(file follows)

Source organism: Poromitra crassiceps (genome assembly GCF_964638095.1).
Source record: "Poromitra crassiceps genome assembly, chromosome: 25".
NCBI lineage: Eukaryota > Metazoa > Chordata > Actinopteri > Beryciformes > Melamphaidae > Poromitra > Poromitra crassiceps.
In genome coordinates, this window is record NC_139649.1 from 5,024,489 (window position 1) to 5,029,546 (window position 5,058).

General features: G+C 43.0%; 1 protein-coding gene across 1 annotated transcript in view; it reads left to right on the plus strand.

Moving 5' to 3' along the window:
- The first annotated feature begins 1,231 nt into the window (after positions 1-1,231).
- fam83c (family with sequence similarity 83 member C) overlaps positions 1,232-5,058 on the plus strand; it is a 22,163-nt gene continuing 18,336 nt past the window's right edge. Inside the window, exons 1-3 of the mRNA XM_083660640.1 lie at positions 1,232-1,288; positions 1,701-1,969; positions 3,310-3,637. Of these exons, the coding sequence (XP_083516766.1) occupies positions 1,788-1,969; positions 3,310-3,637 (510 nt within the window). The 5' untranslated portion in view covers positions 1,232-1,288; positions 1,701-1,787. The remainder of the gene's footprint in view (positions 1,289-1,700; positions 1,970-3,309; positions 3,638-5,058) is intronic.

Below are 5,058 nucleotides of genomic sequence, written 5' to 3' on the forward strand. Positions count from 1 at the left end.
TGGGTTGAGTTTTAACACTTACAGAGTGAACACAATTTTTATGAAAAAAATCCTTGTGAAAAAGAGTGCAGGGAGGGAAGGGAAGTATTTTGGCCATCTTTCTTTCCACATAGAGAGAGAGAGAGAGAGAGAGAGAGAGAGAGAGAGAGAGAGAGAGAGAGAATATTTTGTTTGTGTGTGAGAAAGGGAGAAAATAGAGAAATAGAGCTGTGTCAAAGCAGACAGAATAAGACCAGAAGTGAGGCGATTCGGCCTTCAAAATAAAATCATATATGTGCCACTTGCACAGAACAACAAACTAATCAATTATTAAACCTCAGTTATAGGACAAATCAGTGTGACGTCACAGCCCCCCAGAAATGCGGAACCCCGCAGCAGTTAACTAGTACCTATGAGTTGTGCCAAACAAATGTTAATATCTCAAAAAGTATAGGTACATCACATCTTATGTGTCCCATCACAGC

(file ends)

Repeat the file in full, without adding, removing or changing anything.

Source organism: Poromitra crassiceps (genome assembly GCF_964638095.1).
Source record: "Poromitra crassiceps genome assembly, chromosome: 25".
NCBI lineage: Eukaryota > Metazoa > Chordata > Actinopteri > Beryciformes > Melamphaidae > Poromitra > Poromitra crassiceps.
In genome coordinates, this window is record NC_139649.1 from 5,024,489 (window position 1) to 5,029,546 (window position 5,058).

General features: G+C 43.0%; 1 protein-coding gene across 1 annotated transcript in view; it reads left to right on the plus strand.

Moving 5' to 3' along the window:
- The first annotated feature begins 1,231 nt into the window (after positions 1-1,231).
- fam83c (family with sequence similarity 83 member C) overlaps positions 1,232-5,058 on the plus strand; it is a 22,163-nt gene continuing 18,336 nt past the window's right edge. Inside the window, exons 1-3 of the mRNA XM_083660640.1 lie at positions 1,232-1,288; positions 1,701-1,969; positions 3,310-3,637. Of these exons, the coding sequence (XP_083516766.1) occupies positions 1,788-1,969; positions 3,310-3,637 (510 nt within the window). The 5' untranslated portion in view covers positions 1,232-1,288; positions 1,701-1,787. The remainder of the gene's footprint in view (positions 1,289-1,700; positions 1,970-3,309; positions 3,638-5,058) is intronic.

Below are 5,058 nucleotides of genomic sequence, written 5' to 3' on the forward strand. Positions count from 1 at the left end.
TGGGTTGAGTTTTAACACTTACAGAGTGAACACAATTTTTATGAAAAAAATCCTTGTGAAAAAGAGTGCAGGGAGGGAAGGGAAGTATTTTGGCCATCTTTCTTTCCACATAGAGAGAGAGAGAGAGAGAGAGAGAGAGAGAGAGAGAGAGAGAGAGAGAGAATATTTTGTTTGTGTGTGAGAAAGGGAGAAAATAGAGAAATAGAGCTGTGTCAAAGCAGACAGAATAAGACCAGAAGTGAGGCGATTCGGCCTTCAAAATAAAATCATATATGTGCCACTTGCACAGAACAACAAACTAATCAATTATTAAACCTCAGTTATAGGACAAATCAGTGTGACGTCACAGCCCCCCAGAAATGCGGAACCCCGCAGCAGTTAACTAGTACCTATGAGTTGTGCCAAACAAATGTTAATATCTCAAAAAGTATAGGTACATCACATCTTATGTGTCCCATCACAGC